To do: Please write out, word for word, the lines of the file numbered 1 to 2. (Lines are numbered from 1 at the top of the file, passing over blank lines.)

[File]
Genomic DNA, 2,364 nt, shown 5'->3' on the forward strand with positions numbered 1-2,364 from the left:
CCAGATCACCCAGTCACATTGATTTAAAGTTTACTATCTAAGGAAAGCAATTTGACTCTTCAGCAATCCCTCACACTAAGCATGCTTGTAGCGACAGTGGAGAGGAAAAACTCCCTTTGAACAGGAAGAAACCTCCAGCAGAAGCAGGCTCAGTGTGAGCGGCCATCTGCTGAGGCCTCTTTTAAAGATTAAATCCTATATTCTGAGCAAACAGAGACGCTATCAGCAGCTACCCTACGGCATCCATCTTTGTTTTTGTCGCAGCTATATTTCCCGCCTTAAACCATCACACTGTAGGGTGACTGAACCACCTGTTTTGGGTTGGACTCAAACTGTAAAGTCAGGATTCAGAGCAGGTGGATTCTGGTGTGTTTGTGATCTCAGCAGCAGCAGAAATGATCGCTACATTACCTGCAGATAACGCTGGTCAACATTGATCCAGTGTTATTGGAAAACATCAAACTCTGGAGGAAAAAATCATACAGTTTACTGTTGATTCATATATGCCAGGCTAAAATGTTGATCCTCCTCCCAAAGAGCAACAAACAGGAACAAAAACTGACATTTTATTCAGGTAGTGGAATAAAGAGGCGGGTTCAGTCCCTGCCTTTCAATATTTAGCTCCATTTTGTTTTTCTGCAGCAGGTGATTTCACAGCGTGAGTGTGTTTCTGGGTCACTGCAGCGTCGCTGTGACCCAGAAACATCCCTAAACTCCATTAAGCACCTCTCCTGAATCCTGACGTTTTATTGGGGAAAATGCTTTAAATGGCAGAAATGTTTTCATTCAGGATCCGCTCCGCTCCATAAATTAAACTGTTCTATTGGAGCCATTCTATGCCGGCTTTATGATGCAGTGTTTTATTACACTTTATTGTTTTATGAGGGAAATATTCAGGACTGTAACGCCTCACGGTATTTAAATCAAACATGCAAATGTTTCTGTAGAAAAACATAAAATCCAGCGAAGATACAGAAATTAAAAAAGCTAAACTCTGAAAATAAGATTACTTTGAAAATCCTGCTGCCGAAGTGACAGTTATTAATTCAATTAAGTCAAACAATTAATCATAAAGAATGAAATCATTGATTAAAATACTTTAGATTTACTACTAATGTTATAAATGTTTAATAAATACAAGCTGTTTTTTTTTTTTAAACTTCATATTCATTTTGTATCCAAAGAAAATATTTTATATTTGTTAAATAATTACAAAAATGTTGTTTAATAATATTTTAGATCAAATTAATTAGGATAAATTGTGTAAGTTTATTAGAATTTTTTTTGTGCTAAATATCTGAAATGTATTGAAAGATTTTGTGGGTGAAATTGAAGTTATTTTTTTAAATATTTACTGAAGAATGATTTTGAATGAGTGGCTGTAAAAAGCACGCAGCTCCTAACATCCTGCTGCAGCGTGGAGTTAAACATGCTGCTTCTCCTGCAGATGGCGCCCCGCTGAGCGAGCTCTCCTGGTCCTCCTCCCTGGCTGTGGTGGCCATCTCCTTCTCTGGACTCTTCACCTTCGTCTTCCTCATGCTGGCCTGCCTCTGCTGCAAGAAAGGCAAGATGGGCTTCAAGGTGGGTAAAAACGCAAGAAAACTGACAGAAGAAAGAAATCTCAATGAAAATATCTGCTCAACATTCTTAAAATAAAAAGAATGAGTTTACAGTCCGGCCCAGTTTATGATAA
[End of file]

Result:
Genomic DNA, 2,364 nt, shown 5'->3' on the forward strand with positions numbered 1-2,364 from the left:
CCAGATCACCCAGTCACATTGATTTAAAGTTTACTATCTAAGGAAAGCAATTTGACTCTTCAGCAATCCCTCACACTAAGCATGCTTGTAGCGACAGTGGAGAGGAAAAACTCCCTTTGAACAGGAAGAAACCTCCAGCAGAAGCAGGCTCAGTGTGAGCGGCCATCTGCTGAGGCCTCTTTTAAAGATTAAATCCTATATTCTGAGCAAACAGAGACGCTATCAGCAGCTACCCTACGGCATCCATCTTTGTTTTTGTCGCAGCTATATTTCCCGCCTTAAACCATCACACTGTAGGGTGACTGAACCACCTGTTTTGGGTTGGACTCAAACTGTAAAGTCAGGATTCAGAGCAGGTGGATTCTGGTGTGTTTGTGATCTCAGCAGCAGCAGAAATGATCGCTACATTACCTGCAGATAACGCTGGTCAACATTGATCCAGTGTTATTGGAAAACATCAAACTCTGGAGGAAAAAATCATACAGTTTACTGTTGATTCATATATGCCAGGCTAAAATGTTGATCCTCCTCCCAAAGAGCAACAAACAGGAACAAAAACTGACATTTTATTCAGGTAGTGGAATAAAGAGGCGGGTTCAGTCCCTGCCTTTCAATATTTAGCTCCATTTTGTTTTTCTGCAGCAGGTGATTTCACAGCGTGAGTGTGTTTCTGGGTCACTGCAGCGTCGCTGTGACCCAGAAACATCCCTAAACTCCATTAAGCACCTCTCCTGAATCCTGACGTTTTATTGGGGAAAATGCTTTAAATGGCAGAAATGTTTTCATTCAGGATCCGCTCCGCTCCATAAATTAAACTGTTCTATTGGAGCCATTCTATGCCGGCTTTATGATGCAGTGTTTTATTACACTTTATTGTTTTATGAGGGAAATATTCAGGACTGTAACGCCTCACGGTATTTAAATCAAACATGCAAATGTTTCTGTAGAAAAACATAAAATCCAGCGAAGATACAGAAATTAAAAAAGCTAAACTCTGAAAATAAGATTACTTTGAAAATCCTGCTGCCGAAGTGACAGTTATTAATTCAATTAAGTCAAACAATTAATCATAAAGAATGAAATCATTGATTAAAATACTTTAGATTTACTACTAATGTTATAAATGTTTAATAAATACAAGCTGTTTTTTTTTTTTAAACTTCATATTCATTTTGTATCCAAAGAAAATATTTTATATTTGTTAAATAATTACAAAAATGTTGTTTAATAATATTTTAGATCAAATTAATTAGGATAAATTGTGTAAGTTTATTAGAATTTTTTTTGTGCTAAATATCTGAAATGTATTGAAAGATTTTGTGGGTGAAATTGAAGTTATTTTTTTAAATATTTACTGAAGAATGATTTTGAATGAGTGGCTGTAAAAAGCACGCAGCTCCTAACATCCTGCTGCAGCGTGGAGTTAAACATGCTGCTTCTCCTGCAGATGGCGCCCCGCTGAGCGAGCTCTCCTGGTCCTCCTCCCTGGCTGTGGTGGCCATCTCCTTCTCTGGACTCTTCACCTTCGTCTTCCTCATGCTGGCCTGCCTCTGCTGCAAGAAAGGCAAGATGGGCTTCAAGGTGGGTAAAAACGCAAGAAAACTGACAGAAGAAAGAAATCTCAATGAAAATATCTGCTCAACATTCTTAAAATAAAAAGAATGAGTTTACAGTCCGGCCCAGTTTATGATAA